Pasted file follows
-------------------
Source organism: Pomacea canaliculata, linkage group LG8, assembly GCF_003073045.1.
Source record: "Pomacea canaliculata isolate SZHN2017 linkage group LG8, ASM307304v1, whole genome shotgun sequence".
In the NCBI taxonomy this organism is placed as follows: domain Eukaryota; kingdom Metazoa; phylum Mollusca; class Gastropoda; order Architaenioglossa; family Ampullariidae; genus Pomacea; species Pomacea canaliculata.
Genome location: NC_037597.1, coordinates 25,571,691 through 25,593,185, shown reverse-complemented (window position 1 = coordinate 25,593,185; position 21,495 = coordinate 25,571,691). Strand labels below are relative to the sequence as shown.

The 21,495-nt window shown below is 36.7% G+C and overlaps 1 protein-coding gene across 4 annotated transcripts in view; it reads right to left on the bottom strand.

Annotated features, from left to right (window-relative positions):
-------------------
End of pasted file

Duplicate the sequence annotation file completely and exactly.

Source organism: Pomacea canaliculata, linkage group LG8, assembly GCF_003073045.1.
Source record: "Pomacea canaliculata isolate SZHN2017 linkage group LG8, ASM307304v1, whole genome shotgun sequence".
In the NCBI taxonomy this organism is placed as follows: domain Eukaryota; kingdom Metazoa; phylum Mollusca; class Gastropoda; order Architaenioglossa; family Ampullariidae; genus Pomacea; species Pomacea canaliculata.
Genome location: NC_037597.1, coordinates 25,571,691 through 25,593,185, shown reverse-complemented (window position 1 = coordinate 25,593,185; position 21,495 = coordinate 25,571,691). Strand labels below are relative to the sequence as shown.

The 21,495-nt window shown below is 36.7% G+C and overlaps 1 protein-coding gene across 4 annotated transcripts in view; it reads right to left on the bottom strand.

Annotated features, from left to right (window-relative positions):